Sunday, May 8, 2022

SAY YOU’LL BE MY LADY by Kate Pembroke

Publisher: Forever
Date Published: February 22, 2022 
 ‎ 978-1538703779
Historical Romance
Reviewed by Gina (
Obtained via publisher
3 Hearts

Intelligent and beautiful Serena Wynter doesn’t necessarily follow society’s dictates. In fact, she seldom does at all.  It was Serena who led the Lady’s Wednesday Afternoon Social Circle to establish homes for war widows. Now she is turning her attention to children left orphans due to the war. With her connections she is able to find buildings and the money to set up the homes. Having loved deeply once only to have her fiancé die in war, marriage is not something she is keen on pursuing.

Charles Townshend has a secret. One he has not divulged to anyone and it’s not that he is in love with Serena. Rather it is one that society mandates keep them apart. He supports her endeavors and does what he can to help her and her lady friends. On a trip outside London in search of assistance for one of her projects they come upon a young boy, Jem, apparently abandoned in a vacant property. Serena quickly decides to take Jem in and find him a suitable home.  Jem, in turn, forms an attachment to Charles which brings the couple together more frequently and in more social settings than before. While their feelings for each other grow, society’s dictates say they cannot be. But when did society’s rules ever mean anything to Serena?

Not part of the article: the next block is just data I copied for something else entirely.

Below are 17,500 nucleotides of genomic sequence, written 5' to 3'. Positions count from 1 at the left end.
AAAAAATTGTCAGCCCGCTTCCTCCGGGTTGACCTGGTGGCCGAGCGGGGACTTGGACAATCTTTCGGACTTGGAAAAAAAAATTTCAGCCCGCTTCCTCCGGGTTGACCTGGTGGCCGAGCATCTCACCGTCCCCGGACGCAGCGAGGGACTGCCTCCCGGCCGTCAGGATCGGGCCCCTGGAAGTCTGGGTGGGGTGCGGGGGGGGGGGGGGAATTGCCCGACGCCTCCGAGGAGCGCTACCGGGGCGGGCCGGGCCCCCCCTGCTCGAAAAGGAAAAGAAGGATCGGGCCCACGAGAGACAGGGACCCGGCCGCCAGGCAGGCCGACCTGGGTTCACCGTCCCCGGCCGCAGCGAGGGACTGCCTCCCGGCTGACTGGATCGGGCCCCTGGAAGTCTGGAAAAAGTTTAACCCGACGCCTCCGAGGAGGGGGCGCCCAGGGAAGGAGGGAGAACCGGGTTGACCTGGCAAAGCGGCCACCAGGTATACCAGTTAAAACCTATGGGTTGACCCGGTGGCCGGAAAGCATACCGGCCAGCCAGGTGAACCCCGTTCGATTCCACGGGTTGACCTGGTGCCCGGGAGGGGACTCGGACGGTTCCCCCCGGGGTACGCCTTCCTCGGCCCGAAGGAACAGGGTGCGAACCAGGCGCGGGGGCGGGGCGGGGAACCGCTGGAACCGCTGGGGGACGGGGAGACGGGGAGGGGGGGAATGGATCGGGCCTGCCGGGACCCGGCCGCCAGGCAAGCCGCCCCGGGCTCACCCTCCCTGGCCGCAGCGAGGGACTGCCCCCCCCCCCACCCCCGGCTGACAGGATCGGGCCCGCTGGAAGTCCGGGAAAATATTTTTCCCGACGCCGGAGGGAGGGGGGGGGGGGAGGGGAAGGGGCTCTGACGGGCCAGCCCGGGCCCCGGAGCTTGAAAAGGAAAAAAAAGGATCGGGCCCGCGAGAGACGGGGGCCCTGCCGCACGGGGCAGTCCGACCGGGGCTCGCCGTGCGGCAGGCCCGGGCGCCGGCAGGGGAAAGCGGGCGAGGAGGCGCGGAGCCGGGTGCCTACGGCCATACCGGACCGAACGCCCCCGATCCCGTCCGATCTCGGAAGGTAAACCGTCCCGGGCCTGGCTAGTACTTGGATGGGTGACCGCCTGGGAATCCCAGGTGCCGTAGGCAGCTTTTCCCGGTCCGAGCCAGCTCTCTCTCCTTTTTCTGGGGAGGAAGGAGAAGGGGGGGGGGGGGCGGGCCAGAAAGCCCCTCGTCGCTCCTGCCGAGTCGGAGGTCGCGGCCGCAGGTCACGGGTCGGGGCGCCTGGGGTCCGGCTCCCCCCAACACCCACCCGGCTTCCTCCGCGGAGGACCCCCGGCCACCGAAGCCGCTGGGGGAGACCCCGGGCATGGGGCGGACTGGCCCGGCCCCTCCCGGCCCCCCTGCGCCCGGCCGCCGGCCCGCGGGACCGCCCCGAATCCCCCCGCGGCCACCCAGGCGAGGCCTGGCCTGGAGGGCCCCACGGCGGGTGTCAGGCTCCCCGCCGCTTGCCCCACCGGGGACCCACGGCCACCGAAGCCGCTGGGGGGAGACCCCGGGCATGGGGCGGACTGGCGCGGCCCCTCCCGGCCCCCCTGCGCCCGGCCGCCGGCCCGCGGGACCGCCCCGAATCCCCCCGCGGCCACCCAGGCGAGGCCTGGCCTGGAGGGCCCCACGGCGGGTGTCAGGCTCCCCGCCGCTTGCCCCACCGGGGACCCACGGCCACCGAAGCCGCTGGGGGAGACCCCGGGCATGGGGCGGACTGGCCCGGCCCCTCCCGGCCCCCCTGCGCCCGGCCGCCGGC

I really enjoyed the first book in this series, NOT THE KIND OF EARL YOU MARRY. I hadn’t read a Regency in a long time and it was exactly what I wanted and needed in a good read so I looked forward to this second book, SAY YOU’LL BE MY LADY.  I’ve found in many series that when the first book is a solid read usually books two or three fall down. They just aren’t as good. It’s like an author is his or her own tough act to follow.  SAY YOU’LL BE MY LADY was one of those slow moving, pretty boring, reads.  It just didn’t do it or me. There was a lot of narrative about going here and there and the dialogue was stilted. It felt like Pembrooke had to give Serena a story but just couldn’t figure out what to do with it. The character seemed like an entirely different one from the one in NOT THE KIND OF EARL YOU MARRY.

I did like how Pembrooke tackled the issues of the time like abandoned children, child labor issues and society’s constraints at trying to help those less fortunate. My favorite part was the trip Charles, Jem, Serena and her father make to the observatory. It seemed an idyllic outing that anyone would enjoy. But, overall, it wasn’t a stellar read.


This is an objective review and not an endorsement of this book.



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